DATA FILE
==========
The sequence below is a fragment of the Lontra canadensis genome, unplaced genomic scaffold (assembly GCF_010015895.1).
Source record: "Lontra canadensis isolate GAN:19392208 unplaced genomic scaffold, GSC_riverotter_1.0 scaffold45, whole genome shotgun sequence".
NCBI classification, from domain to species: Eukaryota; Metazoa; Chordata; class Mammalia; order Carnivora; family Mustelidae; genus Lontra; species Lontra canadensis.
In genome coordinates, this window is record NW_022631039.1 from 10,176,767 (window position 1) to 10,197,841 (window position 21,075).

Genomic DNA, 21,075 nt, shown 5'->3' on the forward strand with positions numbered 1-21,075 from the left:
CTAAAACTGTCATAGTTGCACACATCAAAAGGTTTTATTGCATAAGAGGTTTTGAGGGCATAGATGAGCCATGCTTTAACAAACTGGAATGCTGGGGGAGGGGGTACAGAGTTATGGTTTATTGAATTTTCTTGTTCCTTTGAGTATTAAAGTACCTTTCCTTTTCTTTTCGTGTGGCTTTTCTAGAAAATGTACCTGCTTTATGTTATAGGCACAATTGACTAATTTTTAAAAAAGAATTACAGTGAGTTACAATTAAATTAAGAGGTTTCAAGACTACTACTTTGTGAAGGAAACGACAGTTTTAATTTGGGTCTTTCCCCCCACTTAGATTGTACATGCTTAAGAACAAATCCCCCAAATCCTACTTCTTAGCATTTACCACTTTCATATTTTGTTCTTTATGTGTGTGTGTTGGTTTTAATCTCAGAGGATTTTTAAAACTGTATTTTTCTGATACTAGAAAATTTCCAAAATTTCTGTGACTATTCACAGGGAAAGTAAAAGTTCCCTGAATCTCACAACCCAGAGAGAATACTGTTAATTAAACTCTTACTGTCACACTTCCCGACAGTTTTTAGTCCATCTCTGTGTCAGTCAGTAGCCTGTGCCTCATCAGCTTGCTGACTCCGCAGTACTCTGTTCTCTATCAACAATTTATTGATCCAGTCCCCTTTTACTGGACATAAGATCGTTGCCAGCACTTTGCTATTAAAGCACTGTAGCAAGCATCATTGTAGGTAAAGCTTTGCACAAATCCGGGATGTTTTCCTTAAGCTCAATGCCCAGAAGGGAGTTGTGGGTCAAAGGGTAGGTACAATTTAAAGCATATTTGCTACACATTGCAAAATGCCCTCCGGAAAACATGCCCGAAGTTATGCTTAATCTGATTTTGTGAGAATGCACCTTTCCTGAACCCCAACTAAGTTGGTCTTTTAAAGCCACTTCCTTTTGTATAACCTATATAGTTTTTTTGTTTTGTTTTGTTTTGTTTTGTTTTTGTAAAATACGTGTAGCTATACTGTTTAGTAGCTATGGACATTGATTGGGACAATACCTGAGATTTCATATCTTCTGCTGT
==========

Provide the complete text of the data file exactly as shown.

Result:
The sequence below is a fragment of the Lontra canadensis genome, unplaced genomic scaffold (assembly GCF_010015895.1).
Source record: "Lontra canadensis isolate GAN:19392208 unplaced genomic scaffold, GSC_riverotter_1.0 scaffold45, whole genome shotgun sequence".
NCBI classification, from domain to species: Eukaryota; Metazoa; Chordata; class Mammalia; order Carnivora; family Mustelidae; genus Lontra; species Lontra canadensis.
In genome coordinates, this window is record NW_022631039.1 from 10,176,767 (window position 1) to 10,197,841 (window position 21,075).

Genomic DNA, 21,075 nt, shown 5'->3' on the forward strand with positions numbered 1-21,075 from the left:
CTAAAACTGTCATAGTTGCACACATCAAAAGGTTTTATTGCATAAGAGGTTTTGAGGGCATAGATGAGCCATGCTTTAACAAACTGGAATGCTGGGGGAGGGGGTACAGAGTTATGGTTTATTGAATTTTCTTGTTCCTTTGAGTATTAAAGTACCTTTCCTTTTCTTTTCGTGTGGCTTTTCTAGAAAATGTACCTGCTTTATGTTATAGGCACAATTGACTAATTTTTAAAAAAGAATTACAGTGAGTTACAATTAAATTAAGAGGTTTCAAGACTACTACTTTGTGAAGGAAACGACAGTTTTAATTTGGGTCTTTCCCCCCACTTAGATTGTACATGCTTAAGAACAAATCCCCCAAATCCTACTTCTTAGCATTTACCACTTTCATATTTTGTTCTTTATGTGTGTGTGTTGGTTTTAATCTCAGAGGATTTTTAAAACTGTATTTTTCTGATACTAGAAAATTTCCAAAATTTCTGTGACTATTCACAGGGAAAGTAAAAGTTCCCTGAATCTCACAACCCAGAGAGAATACTGTTAATTAAACTCTTACTGTCACACTTCCCGACAGTTTTTAGTCCATCTCTGTGTCAGTCAGTAGCCTGTGCCTCATCAGCTTGCTGACTCCGCAGTACTCTGTTCTCTATCAACAATTTATTGATCCAGTCCCCTTTTACTGGACATAAGATCGTTGCCAGCACTTTGCTATTAAAGCACTGTAGCAAGCATCATTGTAGGTAAAGCTTTGCACAAATCCGGGATGTTTTCCTTAAGCTCAATGCCCAGAAGGGAGTTGTGGGTCAAAGGGTAGGTACAATTTAAAGCATATTTGCTACACATTGCAAAATGCCCTCCGGAAAACATGCCCGAAGTTATGCTTAATCTGATTTTGTGAGAATGCACCTTTCCTGAACCCCAACTAAGTTGGTCTTTTAAAGCCACTTCCTTTTGTATAACCTATATAGTTTTTTTGTTTTGTTTTGTTTTGTTTTGTTTTTGTAAAATACGTGTAGCTATACTGTTTAGTAGCTATGGACATTGATTGGGACAATACCTGAGATTTCATATCTTCTGCTGT